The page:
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Houston Breakthrough, February 1979
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Houston Breakthrough, February 1979 - Page 26. February 1979. Special Collections, University of Houston Libraries. University of Houston Digital Library. Web. December 14, 2019. https://digital.lib.uh.edu/collection/feminist/item/6029/show/6022.

Disclaimer: This is a general citation for reference purposes. Please consult the most recent edition of your style manual for the proper formatting of the type of source you are citing. If the date given in the citation does not match the date on the digital item, use the more accurate date below the digital item.

(February 1979). Houston Breakthrough, February 1979 - Page 26. Houston and Texas Feminist and Lesbian Newsletters. Special Collections, University of Houston Libraries. Retrieved from https://digital.lib.uh.edu/collection/feminist/item/6029/show/6022

Disclaimer: This is a general citation for reference purposes. Please consult the most recent edition of your style manual for the proper formatting of the type of source you are citing. If the date given in the citation does not match the date on the digital item, use the more accurate date below the digital item.

Houston Breakthrough, February 1979 - Page 26, February 1979, Houston and Texas Feminist and Lesbian Newsletters, Special Collections, University of Houston Libraries, accessed December 14, 2019, https://digital.lib.uh.edu/collection/feminist/item/6029/show/6022.

Disclaimer: This is a general citation for reference purposes. Please consult the most recent edition of your style manual for the proper formatting of the type of source you are citing. If the date given in the citation does not match the date on the digital item, use the more accurate date below the digital item.

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Compound Item Description
Title Houston Breakthrough, February 1979
Publisher Breakthrough Publishing Co.
Date February 1979
Subject.Topical (LCSH)
  • Women
  • Periodicals
  • Feminism--United States--Periodicals
  • Newsletters
Subject.Geographic (TGN)
  • Houston, Texas
Genre (AAT)
  • periodicals
Language English
Type (DCMI)
  • Text
  • Image
Original Item Location HQ1101 .B74
Original Item URL http://library.uh.edu/record=b2332724~S11
Digital Collection Houston and Texas Feminist and Lesbian Newsletters
Digital Collection URL http://digital.lib.uh.edu/collection/feminist
Repository Special Collections, University of Houston Libraries
Repository URL http://info.lib.uh.edu/about/campus-libraries-collections/special-collections
Use and Reproduction Educational use only, no other permissions given. Copyright to this resource is held by the content creator, author, artist or other entity, and is provided here for educational purposes only. It may not be reproduced or distributed in any format without written permission of the copyright owner. For more information please see UH Digital Library Fair Use policy on the UH Digital Library About page.
File Name index.cpd
Item Description
Title Page 26
Format (IMT)
  • image/jpeg
File Name femin_201109_547ay.jpg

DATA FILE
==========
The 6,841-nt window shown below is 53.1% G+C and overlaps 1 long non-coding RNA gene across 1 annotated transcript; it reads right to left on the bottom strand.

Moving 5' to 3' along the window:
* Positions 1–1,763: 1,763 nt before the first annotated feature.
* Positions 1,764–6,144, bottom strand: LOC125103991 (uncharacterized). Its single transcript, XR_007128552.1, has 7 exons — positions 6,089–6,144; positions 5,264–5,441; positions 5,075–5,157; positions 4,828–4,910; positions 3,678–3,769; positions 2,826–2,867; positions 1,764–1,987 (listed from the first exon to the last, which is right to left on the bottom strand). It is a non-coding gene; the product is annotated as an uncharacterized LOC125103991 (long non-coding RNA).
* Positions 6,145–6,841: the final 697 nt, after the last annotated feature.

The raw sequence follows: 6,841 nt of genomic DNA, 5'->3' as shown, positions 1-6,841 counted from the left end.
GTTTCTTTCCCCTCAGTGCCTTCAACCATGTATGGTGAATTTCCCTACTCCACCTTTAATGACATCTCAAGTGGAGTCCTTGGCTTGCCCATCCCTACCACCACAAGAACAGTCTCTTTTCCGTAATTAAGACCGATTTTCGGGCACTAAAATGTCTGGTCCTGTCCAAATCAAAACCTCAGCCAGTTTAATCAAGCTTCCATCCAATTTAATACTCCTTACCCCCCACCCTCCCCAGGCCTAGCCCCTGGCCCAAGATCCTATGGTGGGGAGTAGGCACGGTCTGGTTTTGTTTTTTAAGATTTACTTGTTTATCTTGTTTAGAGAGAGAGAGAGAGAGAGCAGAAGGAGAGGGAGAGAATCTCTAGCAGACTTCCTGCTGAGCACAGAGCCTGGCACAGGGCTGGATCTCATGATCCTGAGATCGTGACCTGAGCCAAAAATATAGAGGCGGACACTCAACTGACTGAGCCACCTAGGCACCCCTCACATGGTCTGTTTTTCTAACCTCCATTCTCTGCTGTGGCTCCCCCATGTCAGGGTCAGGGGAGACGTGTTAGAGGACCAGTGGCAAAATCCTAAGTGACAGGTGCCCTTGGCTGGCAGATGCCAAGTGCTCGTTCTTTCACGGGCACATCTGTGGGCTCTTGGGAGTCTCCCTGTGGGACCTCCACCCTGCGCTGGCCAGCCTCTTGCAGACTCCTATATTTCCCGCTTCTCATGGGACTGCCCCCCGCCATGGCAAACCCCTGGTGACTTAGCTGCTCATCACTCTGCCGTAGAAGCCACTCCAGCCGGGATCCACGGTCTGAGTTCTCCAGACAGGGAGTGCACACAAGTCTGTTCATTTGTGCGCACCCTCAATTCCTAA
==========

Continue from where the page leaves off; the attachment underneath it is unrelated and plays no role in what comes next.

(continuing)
Transcript PAPERBACK SWAP N' SHOP | Tired of paying high prices for new books? Try our swap plan for used paperbacks! :■:;■>:■:.;;: Marie B. Stimson Owner 1109 Pine Drive • Dickinson, TX 77539 • 534-3370 Open 11 a.m. to 6 p.m. r Jenny Crumbaugh Manager John Crumbaugh Manager 158 East Main * Clute, TX 77531 * 265-7992 Open 10 a.m. to 6 p.m. • Closed Tuesday Lillian Graves Manager 3215 Center Street • Deer Park, TX 77356 • 4764070 Open 10 a.m. to 6 p.m. ■ Closed Tuesday Robert Lake Independent Roofer Over 30 years experience New Roofs Installed Leaky Roofs Repaired Call 527-9614 or leave message at 644-4759 Will hire and train roofers "Whenever we're out of the office, the Breakthrough phones are answered courteously and your messages are taken efficiently 24 hours a day by OmAuj&v Imc OF HOUSTON a woman owned business • CALL FORWARDING • RADIO PAGING • LIVE ANSWERING SERVICE . —,, w.».w. central office 4215 Graustark northeast office 4215 Graustark southwest office 3221 Fondren northwest office 12345 Kingsrkte "X 524-3985 691-2088 781-3413 467-2111 ROBERTA K. TILLINGHAST, PRESIDENT Houston. Galveston • San Antonio .Corpus Christi SOR jUANA Living as a nun was the only way she could dedicate herself to scholarship. By Mercedes Valdivieso Translation by Ellen Wilkerson In recent weeks the world press carried the news of the discovery in Mexico of the tomb of Sister Juana Ines de la Cruz, (1648-1 695) a nun of the convent of San Jeronimo in Mexico City. Sor Juana was called "Mexico's most illustrious writer of the 17th century" and one account noted her poetry is still required reading in much of Latin America today. But in the closed society of her time, though her ability was recognized-contemporaries referred to her as the Tenth Muse she was under constant pressure from her church to renounce her writings and lead a life of piety and meditation. She remained dedicated to scholarship and art until her increasing loneliness and the power of a church that demanded unquestioning faith and obedience finally drove her to stop fighting. She died within months of her renunciation. She was born Juana de Asbaje of Spanish parents so that her social position was among the high born Creoles. For a young girl of the upper class there existed two possibilities: to marry or to enter the convent. Sor Juana chose the convent. She was never really suited for the convent of the 17th century, a repressive time when the church was overwhelmed by the search for morality and salvation. She had been a precocious child who learned to read when she was only three years old and wrote poetry before she was seven. At 12, she entered the court of the Viceroy of Mexico, where she learned Latin, read the scholarly works of her time, wrote poetry and began making what the Viceroy and his wife believed were brilliant observations. Legend has it that the Viceroy, wishing to test her erudition, convened a group of learned men to question his protege. She is said to have left them amazed by her knowledge. Legend also has it that Sor Juana was more than once disappointed in love, although no names or facts have ever been found to support the story. Some claimed these ''disappointments" influenced her decision to enter the convent. She once told the bishop who was to reprimand her for her literary vocation, "I entered religious life because although I knew the state had many things repugnant to my intelligence. . .withal, because of the total revulsion that I felt toward marriage, it was the least disproportionate and the most decent thing that I could choose, considering the certainty that I wished to feel regarding my salvation." The life of a nun was also the only one that would permit her, within limitations, to dedicate herself to learning and the arts. She respected motherhood (she dedicated poems to the children of friends and patrons), she understood love, and she wrote poetry that was erotic, mystic and laudatory. She was fully aware of what she could surrender to life. She knew which role was best suited to her. So she chose the convent, meditation and books-her library grew to 4,000 volumes-and choosing it, she must have felt the enormous solitude that her choice would bring her. Thus, she conscientiously sought a destiny that did not include marriage or motherhood. The phenomenon of Sor Juana, still mysterious and little understood, has been analyzed from many angles. Some have pointed to the eroticism they discover in the symbolism of her poems, while others test Freud's theories in her work. Others have made insinuations that Houston Breakthrough 26 February, 1979